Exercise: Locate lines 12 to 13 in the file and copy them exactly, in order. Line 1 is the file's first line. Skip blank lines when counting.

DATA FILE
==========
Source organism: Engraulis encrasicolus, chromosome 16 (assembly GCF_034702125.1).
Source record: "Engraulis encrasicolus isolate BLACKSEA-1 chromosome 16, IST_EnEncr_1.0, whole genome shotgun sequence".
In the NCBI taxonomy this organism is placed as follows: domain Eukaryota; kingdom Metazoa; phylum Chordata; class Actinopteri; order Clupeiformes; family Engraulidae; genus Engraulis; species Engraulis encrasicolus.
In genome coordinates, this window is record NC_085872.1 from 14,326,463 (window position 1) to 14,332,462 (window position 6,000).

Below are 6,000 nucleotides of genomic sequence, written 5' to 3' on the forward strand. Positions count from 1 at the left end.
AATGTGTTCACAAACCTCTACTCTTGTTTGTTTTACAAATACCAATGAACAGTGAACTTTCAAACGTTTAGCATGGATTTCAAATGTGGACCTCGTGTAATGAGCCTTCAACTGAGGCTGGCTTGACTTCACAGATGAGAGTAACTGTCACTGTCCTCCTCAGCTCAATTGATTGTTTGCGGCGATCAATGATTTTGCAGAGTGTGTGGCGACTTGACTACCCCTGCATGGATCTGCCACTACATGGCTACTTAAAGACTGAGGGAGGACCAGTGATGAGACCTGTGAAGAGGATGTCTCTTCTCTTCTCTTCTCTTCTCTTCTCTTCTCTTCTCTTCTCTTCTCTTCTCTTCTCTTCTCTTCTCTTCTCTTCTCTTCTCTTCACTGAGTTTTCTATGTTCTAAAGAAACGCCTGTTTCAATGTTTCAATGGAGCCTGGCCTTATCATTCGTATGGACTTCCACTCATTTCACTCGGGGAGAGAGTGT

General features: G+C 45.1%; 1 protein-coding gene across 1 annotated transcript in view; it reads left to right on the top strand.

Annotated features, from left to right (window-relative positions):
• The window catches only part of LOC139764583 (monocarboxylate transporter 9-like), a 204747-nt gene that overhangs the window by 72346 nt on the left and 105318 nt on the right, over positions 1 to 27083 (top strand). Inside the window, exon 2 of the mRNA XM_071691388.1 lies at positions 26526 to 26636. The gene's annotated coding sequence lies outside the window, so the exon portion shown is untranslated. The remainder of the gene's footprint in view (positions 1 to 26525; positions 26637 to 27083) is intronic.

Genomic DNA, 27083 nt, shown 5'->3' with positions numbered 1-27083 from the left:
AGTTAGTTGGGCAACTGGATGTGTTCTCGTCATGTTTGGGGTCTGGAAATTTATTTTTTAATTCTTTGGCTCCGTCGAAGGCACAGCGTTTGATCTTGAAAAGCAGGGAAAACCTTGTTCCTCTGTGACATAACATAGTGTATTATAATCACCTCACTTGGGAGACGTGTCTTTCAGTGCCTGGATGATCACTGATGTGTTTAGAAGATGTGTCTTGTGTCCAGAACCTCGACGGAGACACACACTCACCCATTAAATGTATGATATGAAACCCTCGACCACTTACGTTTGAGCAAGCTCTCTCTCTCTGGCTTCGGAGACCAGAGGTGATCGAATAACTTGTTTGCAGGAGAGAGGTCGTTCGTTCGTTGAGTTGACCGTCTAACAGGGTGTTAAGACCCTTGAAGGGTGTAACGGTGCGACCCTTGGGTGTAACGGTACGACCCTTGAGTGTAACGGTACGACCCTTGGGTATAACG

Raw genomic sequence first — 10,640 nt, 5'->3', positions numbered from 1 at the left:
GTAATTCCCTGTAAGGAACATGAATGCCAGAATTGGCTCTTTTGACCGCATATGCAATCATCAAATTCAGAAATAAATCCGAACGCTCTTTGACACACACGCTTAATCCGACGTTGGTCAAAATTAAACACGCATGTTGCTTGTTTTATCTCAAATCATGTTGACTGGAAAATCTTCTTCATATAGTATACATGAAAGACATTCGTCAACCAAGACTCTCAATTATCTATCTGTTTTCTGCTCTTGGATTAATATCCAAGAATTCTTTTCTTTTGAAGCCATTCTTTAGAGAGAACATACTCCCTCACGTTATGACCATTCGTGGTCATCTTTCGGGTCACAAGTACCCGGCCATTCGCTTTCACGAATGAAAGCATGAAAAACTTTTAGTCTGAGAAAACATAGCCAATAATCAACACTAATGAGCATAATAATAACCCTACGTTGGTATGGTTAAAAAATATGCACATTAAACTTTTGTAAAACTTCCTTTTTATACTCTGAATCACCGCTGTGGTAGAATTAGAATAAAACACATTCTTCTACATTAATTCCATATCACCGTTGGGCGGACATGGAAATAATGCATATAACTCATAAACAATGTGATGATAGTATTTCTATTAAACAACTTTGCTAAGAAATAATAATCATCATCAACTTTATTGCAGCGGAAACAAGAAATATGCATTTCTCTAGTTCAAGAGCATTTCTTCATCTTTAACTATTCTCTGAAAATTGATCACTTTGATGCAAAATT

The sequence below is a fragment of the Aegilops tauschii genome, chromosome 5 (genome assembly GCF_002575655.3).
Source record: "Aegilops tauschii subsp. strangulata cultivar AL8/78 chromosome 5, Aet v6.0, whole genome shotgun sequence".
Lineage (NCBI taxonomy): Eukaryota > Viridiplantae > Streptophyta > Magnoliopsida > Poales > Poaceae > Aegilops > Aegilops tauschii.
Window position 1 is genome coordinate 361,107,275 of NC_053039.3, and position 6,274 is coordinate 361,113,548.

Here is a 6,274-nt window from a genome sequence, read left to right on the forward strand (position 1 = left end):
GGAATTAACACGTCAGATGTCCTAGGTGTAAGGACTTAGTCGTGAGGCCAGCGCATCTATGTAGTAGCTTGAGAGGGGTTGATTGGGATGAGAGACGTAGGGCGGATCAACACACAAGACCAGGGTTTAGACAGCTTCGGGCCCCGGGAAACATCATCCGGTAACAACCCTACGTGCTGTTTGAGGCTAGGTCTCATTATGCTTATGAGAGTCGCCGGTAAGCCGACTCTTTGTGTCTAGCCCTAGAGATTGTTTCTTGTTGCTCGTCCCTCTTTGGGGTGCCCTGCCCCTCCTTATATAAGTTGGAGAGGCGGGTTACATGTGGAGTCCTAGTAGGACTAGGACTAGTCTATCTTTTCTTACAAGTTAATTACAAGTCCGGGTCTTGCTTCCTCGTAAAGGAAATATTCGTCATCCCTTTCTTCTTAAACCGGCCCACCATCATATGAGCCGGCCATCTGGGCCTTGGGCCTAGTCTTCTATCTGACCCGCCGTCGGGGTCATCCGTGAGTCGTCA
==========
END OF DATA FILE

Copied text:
Raw genomic sequence first — 10,640 nt, 5'->3', positions numbered from 1 at the left:
GTAATTCCCTGTAAGGAACATGAATGCCAGAATTGGCTCTTTTGACCGCATATGCAATCATCAAATTCAGAAATAAATCCGAACGCTCTTTGACACACACGCTTAATCCGACGTTGGTCAAAATTAAACACGCATGTTGCTTGTTTTATCTCAAATCATGTTGACTGGAAAATCTTCTTCATATAGTATACATGAAAGACATTCGTCAACCAAGACTCTCAATTATCTATCTGTTTTCTGCTCTTGGATTAATATCCAAGAATTCTTTTCTTTTGAAGCCATTCTTTAGAGAGAACATACTCCCTCACGTTATGACCATTCGTGGTCATCTTTCGGGTCACAAGTACCCGGCCATTCGCTTTCACGAATGAAAGCATGAAAAACTTTTAGTCTGAGAAAACATAGCCAATAATCAACACTAATGAGCATAATAATAACCCTACGTTGGTATGGTTAAAAAATATGCACATTAAACTTTTGTAAAACTTCCTTTTTATACTCTGAATCACCGCTGTGGTAGAATTAGAATAAAACACATTCTTCTACATTAATTCCATATCACCGTTGGGCGGACATGGAAATAATGCATATAACTCATAAACAATGTGATGATAGTATTTCTATTAAACAACTTTGCTAAGAAATAATAATCATCATCAACTTTATTGCAGCGGAAACAAGAAATATGCATTTCTCTAGTTCAAGAGCATTTCTTCATCTTTAACTATTCTCTGAAAATTGATCACTTTGATGCAAAATT